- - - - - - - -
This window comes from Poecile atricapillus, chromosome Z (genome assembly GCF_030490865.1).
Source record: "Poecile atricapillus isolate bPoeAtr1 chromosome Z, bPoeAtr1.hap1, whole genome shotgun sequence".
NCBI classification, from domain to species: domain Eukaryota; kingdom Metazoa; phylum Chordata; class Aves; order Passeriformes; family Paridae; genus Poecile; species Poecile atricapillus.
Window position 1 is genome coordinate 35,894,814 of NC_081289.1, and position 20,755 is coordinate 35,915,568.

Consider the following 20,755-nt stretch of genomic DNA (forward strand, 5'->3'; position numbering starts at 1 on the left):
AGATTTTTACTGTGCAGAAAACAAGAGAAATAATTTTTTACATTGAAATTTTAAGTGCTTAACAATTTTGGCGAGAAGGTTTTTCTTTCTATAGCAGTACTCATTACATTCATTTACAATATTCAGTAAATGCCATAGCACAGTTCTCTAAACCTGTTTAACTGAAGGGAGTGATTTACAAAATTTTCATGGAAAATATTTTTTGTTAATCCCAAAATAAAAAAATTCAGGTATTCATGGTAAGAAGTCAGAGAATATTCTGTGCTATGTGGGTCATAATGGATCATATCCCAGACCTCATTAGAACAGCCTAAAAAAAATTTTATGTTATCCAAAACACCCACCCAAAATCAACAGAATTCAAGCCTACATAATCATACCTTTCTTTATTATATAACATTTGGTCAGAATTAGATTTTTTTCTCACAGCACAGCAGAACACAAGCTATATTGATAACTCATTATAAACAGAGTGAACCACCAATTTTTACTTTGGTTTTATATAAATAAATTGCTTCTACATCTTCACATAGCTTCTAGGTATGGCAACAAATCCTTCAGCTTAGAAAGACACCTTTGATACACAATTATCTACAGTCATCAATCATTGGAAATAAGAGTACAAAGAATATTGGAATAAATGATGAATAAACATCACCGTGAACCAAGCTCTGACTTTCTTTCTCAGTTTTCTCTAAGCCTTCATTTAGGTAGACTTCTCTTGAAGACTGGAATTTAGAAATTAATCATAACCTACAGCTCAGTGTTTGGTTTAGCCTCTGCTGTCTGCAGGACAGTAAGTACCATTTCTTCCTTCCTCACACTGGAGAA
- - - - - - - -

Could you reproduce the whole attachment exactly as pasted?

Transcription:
This window comes from Poecile atricapillus, chromosome Z (genome assembly GCF_030490865.1).
Source record: "Poecile atricapillus isolate bPoeAtr1 chromosome Z, bPoeAtr1.hap1, whole genome shotgun sequence".
NCBI classification, from domain to species: domain Eukaryota; kingdom Metazoa; phylum Chordata; class Aves; order Passeriformes; family Paridae; genus Poecile; species Poecile atricapillus.
Window position 1 is genome coordinate 35,894,814 of NC_081289.1, and position 20,755 is coordinate 35,915,568.

Consider the following 20,755-nt stretch of genomic DNA (forward strand, 5'->3'; position numbering starts at 1 on the left):
AGATTTTTACTGTGCAGAAAACAAGAGAAATAATTTTTTACATTGAAATTTTAAGTGCTTAACAATTTTGGCGAGAAGGTTTTTCTTTCTATAGCAGTACTCATTACATTCATTTACAATATTCAGTAAATGCCATAGCACAGTTCTCTAAACCTGTTTAACTGAAGGGAGTGATTTACAAAATTTTCATGGAAAATATTTTTTGTTAATCCCAAAATAAAAAAATTCAGGTATTCATGGTAAGAAGTCAGAGAATATTCTGTGCTATGTGGGTCATAATGGATCATATCCCAGACCTCATTAGAACAGCCTAAAAAAAATTTTATGTTATCCAAAACACCCACCCAAAATCAACAGAATTCAAGCCTACATAATCATACCTTTCTTTATTATATAACATTTGGTCAGAATTAGATTTTTTTCTCACAGCACAGCAGAACACAAGCTATATTGATAACTCATTATAAACAGAGTGAACCACCAATTTTTACTTTGGTTTTATATAAATAAATTGCTTCTACATCTTCACATAGCTTCTAGGTATGGCAACAAATCCTTCAGCTTAGAAAGACACCTTTGATACACAATTATCTACAGTCATCAATCATTGGAAATAAGAGTACAAAGAATATTGGAATAAATGATGAATAAACATCACCGTGAACCAAGCTCTGACTTTCTTTCTCAGTTTTCTCTAAGCCTTCATTTAGGTAGACTTCTCTTGAAGACTGGAATTTAGAAATTAATCATAACCTACAGCTCAGTGTTTGGTTTAGCCTCTGCTGTCTGCAGGACAGTAAGTACCATTTCTTCCTTCCTCACACTGGAGAA